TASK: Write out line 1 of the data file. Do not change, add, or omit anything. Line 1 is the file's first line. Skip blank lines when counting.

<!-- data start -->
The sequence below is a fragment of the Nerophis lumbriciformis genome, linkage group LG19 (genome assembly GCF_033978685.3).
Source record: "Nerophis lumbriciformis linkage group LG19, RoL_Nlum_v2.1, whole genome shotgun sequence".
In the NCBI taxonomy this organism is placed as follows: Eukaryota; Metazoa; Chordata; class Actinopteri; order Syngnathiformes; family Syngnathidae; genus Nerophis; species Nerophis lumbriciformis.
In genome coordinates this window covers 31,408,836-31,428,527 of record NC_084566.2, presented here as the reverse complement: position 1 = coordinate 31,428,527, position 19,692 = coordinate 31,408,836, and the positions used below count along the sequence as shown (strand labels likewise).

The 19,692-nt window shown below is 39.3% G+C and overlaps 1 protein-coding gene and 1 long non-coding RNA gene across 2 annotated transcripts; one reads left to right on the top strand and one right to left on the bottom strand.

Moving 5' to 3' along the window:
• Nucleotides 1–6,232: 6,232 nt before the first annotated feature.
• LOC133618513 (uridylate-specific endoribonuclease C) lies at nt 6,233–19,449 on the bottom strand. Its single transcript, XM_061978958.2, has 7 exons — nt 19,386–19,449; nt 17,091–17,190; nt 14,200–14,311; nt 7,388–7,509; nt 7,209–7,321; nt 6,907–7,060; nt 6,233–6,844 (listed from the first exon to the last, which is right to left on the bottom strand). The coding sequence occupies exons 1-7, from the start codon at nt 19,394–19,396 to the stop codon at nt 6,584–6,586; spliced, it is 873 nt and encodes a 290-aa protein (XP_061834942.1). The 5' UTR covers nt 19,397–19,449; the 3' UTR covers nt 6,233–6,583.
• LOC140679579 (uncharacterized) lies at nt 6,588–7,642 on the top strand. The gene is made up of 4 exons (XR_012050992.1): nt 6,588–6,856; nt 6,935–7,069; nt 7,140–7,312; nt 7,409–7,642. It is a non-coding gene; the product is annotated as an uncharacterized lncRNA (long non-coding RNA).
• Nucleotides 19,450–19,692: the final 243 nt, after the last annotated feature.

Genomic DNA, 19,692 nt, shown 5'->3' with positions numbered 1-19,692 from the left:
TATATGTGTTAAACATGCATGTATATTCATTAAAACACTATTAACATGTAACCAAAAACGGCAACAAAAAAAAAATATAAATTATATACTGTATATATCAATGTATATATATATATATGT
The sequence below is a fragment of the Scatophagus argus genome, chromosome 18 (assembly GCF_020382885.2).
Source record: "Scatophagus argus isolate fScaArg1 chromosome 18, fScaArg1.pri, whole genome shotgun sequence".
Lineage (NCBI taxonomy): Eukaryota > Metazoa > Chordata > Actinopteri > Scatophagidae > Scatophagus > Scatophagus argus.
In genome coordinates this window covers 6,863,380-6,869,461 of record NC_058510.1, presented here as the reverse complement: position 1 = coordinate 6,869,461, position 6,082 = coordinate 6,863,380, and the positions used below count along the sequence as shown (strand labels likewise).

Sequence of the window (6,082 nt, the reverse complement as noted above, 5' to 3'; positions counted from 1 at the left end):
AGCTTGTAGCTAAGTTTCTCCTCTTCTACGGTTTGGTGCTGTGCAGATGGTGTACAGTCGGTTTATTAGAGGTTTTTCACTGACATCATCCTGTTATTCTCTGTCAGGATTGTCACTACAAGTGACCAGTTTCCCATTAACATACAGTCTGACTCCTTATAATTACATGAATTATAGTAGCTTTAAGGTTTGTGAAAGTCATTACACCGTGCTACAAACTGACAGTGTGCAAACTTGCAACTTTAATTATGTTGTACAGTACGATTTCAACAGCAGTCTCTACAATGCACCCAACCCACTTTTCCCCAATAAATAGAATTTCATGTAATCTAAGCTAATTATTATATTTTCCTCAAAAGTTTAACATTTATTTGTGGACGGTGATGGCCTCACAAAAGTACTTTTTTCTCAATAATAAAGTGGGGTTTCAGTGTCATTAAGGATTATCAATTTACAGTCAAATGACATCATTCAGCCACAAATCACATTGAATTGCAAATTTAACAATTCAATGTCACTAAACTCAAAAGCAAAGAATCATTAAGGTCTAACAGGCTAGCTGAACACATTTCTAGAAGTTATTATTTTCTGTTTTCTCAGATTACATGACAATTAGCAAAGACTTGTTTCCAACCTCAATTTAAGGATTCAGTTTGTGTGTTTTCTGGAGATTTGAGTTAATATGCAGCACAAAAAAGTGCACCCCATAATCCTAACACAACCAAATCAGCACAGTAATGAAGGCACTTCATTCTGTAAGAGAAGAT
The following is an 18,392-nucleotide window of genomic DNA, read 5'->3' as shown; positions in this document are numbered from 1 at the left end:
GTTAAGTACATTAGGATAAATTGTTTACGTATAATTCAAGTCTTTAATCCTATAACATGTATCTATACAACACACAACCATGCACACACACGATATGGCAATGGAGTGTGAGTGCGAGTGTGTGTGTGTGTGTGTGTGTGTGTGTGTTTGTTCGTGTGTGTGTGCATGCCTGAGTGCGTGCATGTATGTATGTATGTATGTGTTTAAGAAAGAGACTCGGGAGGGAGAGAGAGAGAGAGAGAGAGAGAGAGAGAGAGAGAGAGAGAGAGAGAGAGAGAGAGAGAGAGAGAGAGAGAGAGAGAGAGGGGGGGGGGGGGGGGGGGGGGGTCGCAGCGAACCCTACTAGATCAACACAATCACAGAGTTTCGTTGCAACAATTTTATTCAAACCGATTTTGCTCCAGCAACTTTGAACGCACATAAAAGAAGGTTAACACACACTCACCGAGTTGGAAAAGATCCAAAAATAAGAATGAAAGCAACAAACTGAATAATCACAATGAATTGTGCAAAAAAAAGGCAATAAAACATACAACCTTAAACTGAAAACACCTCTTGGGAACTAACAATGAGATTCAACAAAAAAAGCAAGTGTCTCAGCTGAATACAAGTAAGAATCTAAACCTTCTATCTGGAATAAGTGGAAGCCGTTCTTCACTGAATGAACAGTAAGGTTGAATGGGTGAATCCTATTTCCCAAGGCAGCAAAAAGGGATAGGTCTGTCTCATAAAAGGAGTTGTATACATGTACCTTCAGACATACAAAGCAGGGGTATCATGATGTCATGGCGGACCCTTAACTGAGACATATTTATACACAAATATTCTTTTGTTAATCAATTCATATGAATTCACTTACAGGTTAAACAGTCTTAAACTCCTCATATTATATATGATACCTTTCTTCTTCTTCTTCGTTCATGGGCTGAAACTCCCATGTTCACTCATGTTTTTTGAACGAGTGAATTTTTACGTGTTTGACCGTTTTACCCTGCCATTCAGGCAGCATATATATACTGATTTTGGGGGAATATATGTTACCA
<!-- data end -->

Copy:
The sequence below is a fragment of the Nerophis lumbriciformis genome, linkage group LG19 (genome assembly GCF_033978685.3).